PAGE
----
Eiranova built a factory on Dinish island and was also granted five licences for vessels fishing off the Irish quota. The promised employment did not materialise at sea or ashore.

A staff of 30-35 still works in the Dinish premises – now handling shrimp and managed by a representative of the family firm’s younger generation, Jorge Andrade. He takes a very positive view . “We handle mainly shrimp, velvet crab and scallops but we also hope to handle some hake caught by longline, as we favour quality over quantity,” he said.

This summer, Castletownbere was declared Ireland’s “top” fishing port, with its value of landings overtaking Killybegs. However, Bord Iascaigh Mhara confirmed the 73 per cent of the €113 million worth of catch landed there in 2015 was by “foreign”, or other EU, vessels. It also confirmed over 75 per cent of landings into Dingle are by foreign fleets.

Spanish vessels land regularly into the west Cork harbour and fish is transported directly out, yielding no added value to the local economy. So when Creed announced a €21 million harbour development, there was a mixed reaction. Creed noted there had been a 242 per cent increase in landings by “other EU fleets” since 2010 from 409 to 1,400 tonnes.

“These increased landings by other EU fleets create economic opportunities for the processing and supply industries to take advantage of and will over time build a larger and stronger marine economy in the Castletownbere area,” he said.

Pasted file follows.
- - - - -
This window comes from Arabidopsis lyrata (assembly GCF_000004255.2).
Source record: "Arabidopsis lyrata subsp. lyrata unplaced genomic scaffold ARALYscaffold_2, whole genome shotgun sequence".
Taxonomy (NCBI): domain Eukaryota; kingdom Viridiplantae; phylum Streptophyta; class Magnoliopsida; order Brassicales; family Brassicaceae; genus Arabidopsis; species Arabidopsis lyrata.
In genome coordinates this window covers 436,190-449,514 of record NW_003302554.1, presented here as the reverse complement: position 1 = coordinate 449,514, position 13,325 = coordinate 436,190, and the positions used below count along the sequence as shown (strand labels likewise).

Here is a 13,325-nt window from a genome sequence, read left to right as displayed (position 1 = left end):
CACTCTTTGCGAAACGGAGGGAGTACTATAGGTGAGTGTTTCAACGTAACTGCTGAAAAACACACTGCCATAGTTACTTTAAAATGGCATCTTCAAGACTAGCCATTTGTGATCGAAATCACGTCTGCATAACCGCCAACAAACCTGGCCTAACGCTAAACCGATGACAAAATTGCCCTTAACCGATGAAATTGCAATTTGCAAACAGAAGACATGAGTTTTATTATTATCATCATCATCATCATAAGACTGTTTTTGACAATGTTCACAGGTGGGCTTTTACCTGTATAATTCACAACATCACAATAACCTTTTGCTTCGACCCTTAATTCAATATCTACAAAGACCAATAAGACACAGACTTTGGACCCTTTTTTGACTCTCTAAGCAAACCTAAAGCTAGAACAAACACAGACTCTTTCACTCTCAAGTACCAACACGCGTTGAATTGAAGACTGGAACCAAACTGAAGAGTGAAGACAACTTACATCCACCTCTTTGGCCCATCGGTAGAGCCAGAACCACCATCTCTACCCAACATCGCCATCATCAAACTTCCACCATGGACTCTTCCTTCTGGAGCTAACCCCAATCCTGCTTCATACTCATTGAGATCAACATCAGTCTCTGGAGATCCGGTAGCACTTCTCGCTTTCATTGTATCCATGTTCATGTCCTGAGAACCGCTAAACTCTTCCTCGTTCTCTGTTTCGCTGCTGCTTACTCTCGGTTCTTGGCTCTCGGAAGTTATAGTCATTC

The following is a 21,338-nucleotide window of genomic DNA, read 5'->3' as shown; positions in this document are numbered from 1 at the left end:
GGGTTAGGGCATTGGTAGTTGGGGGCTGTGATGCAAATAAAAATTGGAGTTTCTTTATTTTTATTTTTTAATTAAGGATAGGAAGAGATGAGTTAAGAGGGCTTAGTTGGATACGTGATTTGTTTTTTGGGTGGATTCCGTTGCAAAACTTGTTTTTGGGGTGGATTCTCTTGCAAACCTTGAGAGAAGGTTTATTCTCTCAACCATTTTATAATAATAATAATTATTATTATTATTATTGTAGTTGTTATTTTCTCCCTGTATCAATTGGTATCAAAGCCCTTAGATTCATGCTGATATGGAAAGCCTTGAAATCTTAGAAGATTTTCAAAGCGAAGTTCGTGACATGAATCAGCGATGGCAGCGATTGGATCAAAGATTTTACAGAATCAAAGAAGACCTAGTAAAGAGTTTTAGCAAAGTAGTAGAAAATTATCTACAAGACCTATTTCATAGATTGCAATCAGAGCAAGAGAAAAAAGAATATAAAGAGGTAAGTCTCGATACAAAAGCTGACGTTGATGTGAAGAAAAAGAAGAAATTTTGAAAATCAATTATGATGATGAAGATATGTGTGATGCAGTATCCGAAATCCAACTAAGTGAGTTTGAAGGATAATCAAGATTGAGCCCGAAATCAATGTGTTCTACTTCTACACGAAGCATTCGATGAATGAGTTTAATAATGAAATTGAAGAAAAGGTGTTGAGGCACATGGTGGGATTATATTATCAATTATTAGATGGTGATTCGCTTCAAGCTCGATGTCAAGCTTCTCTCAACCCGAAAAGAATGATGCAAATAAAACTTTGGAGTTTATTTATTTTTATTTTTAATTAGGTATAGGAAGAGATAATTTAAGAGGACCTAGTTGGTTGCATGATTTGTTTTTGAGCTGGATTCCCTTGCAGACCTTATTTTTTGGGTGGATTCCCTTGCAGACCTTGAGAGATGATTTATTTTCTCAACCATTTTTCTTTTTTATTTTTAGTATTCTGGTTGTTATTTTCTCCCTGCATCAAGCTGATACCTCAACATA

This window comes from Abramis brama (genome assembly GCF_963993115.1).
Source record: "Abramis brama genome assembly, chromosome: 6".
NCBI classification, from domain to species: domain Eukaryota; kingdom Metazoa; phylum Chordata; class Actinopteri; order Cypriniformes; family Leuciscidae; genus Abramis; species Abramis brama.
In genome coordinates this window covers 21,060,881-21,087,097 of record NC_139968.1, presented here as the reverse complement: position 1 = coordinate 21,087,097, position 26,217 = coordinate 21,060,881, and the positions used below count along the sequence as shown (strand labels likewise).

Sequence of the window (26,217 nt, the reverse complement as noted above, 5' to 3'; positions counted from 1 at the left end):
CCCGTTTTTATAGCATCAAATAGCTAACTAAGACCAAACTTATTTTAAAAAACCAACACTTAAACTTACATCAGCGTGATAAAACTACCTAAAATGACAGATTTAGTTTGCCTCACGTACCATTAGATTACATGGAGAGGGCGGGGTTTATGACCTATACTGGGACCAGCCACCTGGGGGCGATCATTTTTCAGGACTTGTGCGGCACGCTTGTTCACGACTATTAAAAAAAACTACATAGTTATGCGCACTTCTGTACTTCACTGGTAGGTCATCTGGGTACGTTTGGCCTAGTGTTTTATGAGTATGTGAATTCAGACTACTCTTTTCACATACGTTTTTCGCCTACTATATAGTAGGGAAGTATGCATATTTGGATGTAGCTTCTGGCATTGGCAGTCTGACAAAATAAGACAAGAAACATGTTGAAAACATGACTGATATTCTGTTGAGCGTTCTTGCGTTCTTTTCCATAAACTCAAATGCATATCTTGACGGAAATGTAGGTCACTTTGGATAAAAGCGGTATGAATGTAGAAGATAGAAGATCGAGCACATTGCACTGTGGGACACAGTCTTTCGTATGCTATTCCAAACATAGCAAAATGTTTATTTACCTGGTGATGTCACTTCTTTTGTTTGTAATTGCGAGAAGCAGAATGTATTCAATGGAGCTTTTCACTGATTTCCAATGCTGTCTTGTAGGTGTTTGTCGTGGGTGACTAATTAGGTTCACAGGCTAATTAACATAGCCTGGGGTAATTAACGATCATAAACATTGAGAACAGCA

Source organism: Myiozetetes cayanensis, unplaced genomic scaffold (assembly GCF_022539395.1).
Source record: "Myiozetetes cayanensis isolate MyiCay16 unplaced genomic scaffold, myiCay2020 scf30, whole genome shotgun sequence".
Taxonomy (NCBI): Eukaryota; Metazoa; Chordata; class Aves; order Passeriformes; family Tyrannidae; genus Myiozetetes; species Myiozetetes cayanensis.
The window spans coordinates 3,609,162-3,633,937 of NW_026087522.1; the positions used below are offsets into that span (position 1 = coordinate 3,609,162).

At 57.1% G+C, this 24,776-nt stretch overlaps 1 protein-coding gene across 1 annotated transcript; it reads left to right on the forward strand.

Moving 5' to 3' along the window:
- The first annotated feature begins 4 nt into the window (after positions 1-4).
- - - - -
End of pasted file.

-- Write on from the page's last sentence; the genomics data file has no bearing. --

Spanish competition

Castletownbere vessel owner Margaret Downey says, “So many Spanish boats are coming in here and trucking fish straight out. So who is this extra harbour space really for? And then we have Brexit, which could affect absolutely every fishery we have.”

The Spanish interest in southwest Irish waters is not all negative, as Castletownbere Co-op manager John Nolan points out. Access to the Iberian market is important for the Irish industry, and the co-op works with Spanish family-owned supermarket chain Mercadona.

“That business has contributed €10 million to the co-op’s turnover of €55 million – which has grown from a turnover of about €600,000 annually when I started here 34 years ago,” Nolan says. “At the same time, we have been badly treated as a coastal state with 22 per cent of EU waters, and our waters will be the largest when Britain leaves,” Nolan says. “So Brexit should be used as an opportunity to renegotiate the entire Common Fisheries Policy, and that’s an opportunity this government should seize.”